A story about reactions

Daniel Asuquo
5 min readNov 28, 2022
image from kindpng

So it’s about 20 years ago and I’m 12/13. I am lying on my bed having a conversation with myself and I project into the future — to the time I am in a relationship. In this projection, I allowed my mind explore many things and in one of such explorations, my wife cheated on me and I was broken. I felt depressed and I was like “my heart can’t take this”. In this imagination of mine, I became sad and a shadow of the person I used to be. I said (in my imagination), this hurts so bad and blab la…

But then…

Still in that imagination I started to think. Sex is amazing (so I hear — remember I’m imagining this at 12), the feeling of physical bonding with another person that you like or love has to feel good. And then I ask myself. What makes me feel I have the right to tie another person’s happiness to me in a way that when they are happy without me, I feel broken?

This got me thinking for a while. If she cheated because we were having issues, or to get back at me, or for any of those negative things, then sure I already felt bad before it happened and things were already not great. But I thought to myself — it makes no sense to be mad at another person’s sex unless it was forced. I started to see how it was much better (for my heart) to be un-phased by such matters.

Right there and then, in my imagination, I said if my wife ever had sex with anyone else, I wouldn’t care — I re-acted the imagination and changed my reaction.

The conclusion here is that, I freed myself emotionally that day.

Today, I’m married (6 years so far) and the conversation still comes up. “What do you mean you don’t get jealous and you would be okay if your wife had sex with someone else?” Well I didn’t say I would just laugh about it, but it won’t be a cause of heartbreak as long as she did it willingly. I know I’m crazy — but I’m happier for it.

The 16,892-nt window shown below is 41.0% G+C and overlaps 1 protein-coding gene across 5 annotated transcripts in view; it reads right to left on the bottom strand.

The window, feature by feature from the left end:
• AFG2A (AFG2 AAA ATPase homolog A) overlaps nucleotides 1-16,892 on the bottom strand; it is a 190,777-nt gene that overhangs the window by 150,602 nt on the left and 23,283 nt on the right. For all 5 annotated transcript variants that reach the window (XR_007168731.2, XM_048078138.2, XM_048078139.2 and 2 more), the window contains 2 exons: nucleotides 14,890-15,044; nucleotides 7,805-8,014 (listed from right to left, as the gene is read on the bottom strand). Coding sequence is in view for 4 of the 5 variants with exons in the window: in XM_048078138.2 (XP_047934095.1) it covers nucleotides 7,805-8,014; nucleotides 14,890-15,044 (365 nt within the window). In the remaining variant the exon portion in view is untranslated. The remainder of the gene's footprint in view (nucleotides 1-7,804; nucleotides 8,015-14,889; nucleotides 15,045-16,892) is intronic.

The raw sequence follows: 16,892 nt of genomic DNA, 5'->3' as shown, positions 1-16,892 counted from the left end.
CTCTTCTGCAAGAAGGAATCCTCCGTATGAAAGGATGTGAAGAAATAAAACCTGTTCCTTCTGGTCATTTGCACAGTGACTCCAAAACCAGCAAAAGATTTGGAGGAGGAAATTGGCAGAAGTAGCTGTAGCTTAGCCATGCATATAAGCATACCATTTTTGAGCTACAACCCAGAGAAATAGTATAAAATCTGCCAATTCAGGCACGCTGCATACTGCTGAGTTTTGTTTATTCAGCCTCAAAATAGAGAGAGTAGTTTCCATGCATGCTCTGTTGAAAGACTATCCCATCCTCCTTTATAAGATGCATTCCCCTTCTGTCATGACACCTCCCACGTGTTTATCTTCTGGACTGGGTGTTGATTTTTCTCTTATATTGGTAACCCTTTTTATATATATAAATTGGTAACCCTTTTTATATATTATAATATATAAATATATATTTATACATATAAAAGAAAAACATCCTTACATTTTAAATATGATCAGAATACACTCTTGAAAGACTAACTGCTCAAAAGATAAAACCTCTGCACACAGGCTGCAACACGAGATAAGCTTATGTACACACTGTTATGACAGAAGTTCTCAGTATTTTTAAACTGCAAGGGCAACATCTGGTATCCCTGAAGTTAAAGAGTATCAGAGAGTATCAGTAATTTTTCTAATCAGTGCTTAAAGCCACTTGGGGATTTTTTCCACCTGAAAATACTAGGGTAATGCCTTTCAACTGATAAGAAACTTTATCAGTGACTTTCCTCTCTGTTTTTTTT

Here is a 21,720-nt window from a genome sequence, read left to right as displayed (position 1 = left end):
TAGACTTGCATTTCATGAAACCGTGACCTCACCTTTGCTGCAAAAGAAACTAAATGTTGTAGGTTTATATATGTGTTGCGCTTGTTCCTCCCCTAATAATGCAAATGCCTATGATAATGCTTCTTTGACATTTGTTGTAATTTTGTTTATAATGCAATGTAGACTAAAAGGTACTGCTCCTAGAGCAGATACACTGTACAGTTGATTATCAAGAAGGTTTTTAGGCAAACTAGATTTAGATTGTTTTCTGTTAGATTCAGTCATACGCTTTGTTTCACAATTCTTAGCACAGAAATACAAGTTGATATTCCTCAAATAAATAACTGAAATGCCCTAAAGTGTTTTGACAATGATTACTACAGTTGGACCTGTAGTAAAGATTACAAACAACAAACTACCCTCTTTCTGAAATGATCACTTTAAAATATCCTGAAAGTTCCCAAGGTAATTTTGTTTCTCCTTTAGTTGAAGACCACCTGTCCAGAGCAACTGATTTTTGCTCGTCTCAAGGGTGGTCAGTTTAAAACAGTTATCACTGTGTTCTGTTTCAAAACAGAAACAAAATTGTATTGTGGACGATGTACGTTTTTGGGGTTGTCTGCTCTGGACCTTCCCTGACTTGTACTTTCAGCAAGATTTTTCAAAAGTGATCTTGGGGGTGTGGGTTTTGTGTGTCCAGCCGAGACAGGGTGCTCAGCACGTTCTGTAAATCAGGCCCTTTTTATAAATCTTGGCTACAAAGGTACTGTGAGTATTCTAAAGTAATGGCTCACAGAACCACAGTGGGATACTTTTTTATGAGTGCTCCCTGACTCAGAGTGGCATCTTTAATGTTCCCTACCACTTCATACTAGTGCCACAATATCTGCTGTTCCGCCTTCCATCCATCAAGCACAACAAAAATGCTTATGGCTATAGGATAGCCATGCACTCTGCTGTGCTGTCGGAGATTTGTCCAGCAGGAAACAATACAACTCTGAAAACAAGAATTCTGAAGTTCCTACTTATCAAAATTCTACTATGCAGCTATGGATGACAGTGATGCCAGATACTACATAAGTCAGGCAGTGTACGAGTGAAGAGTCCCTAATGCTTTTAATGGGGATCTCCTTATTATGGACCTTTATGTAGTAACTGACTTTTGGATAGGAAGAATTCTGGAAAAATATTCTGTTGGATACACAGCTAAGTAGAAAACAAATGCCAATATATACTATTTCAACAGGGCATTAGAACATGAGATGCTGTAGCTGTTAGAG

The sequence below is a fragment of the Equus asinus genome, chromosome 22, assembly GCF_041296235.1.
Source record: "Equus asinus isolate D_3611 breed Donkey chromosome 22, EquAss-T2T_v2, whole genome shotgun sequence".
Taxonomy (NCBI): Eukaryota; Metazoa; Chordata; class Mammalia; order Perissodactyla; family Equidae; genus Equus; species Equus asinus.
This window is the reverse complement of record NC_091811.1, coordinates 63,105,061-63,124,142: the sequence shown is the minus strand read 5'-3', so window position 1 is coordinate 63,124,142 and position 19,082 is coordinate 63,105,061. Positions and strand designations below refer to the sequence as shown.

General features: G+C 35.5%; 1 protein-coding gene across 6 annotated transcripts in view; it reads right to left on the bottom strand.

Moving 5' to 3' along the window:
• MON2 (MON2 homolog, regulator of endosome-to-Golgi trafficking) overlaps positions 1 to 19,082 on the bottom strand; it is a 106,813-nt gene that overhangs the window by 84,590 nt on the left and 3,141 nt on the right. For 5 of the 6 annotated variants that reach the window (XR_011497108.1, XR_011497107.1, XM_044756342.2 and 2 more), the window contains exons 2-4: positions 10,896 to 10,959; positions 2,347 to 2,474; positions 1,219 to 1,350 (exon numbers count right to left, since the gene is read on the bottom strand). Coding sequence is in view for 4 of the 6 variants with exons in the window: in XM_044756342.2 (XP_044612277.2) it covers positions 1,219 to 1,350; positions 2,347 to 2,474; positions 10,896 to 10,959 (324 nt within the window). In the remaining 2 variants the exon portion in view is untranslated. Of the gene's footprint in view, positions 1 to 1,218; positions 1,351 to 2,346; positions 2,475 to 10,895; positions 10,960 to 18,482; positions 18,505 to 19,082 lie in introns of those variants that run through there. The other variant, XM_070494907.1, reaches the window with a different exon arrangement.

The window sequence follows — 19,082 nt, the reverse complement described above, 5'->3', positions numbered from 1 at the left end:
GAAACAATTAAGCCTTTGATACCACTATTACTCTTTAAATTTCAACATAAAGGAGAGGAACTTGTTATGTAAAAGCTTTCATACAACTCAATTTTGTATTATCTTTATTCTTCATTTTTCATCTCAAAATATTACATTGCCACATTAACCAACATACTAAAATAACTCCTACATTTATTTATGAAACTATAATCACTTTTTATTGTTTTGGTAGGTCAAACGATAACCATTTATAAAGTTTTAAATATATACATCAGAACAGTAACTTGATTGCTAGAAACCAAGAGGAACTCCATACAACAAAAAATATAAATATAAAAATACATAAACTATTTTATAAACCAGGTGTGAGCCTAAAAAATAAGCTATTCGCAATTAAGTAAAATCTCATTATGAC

Reaction are learned

Our reactions in life as mostly learned from the reactions we observed while growing up. When our parents were not happy with us, they frowned and then, because we want them to be happy, we re-examine the thing we did and try to not d it again. In that moment, we learn that there is a reaction for everything and when we are placed in those scenarios, we will react as we have learned to react. Do this make sense?

There are parents who react with the fist when they tell their children to do something and it’s not done. They react with the belt if the child mistakenly drops a plate and while the child hates every beat of it (see what I did there?), the child will learn that reaction and pass it down when he has children of his own — just because that’s what he learned.

There’s another example. In The Big Bang Theory where Sheldon and Amy are about to get married in the city court or so and then Sheldon says he won’t go through with it, that he wants a “real” wedding. In that moment, they have managed to sell the idea that what happens in court is not “real” and that “real” is the wedding bells, exotic/well decorated space and great food. So a person who has learned that reaction will smirk the next time he or she hears a person is going to get married in city hall. Get my point?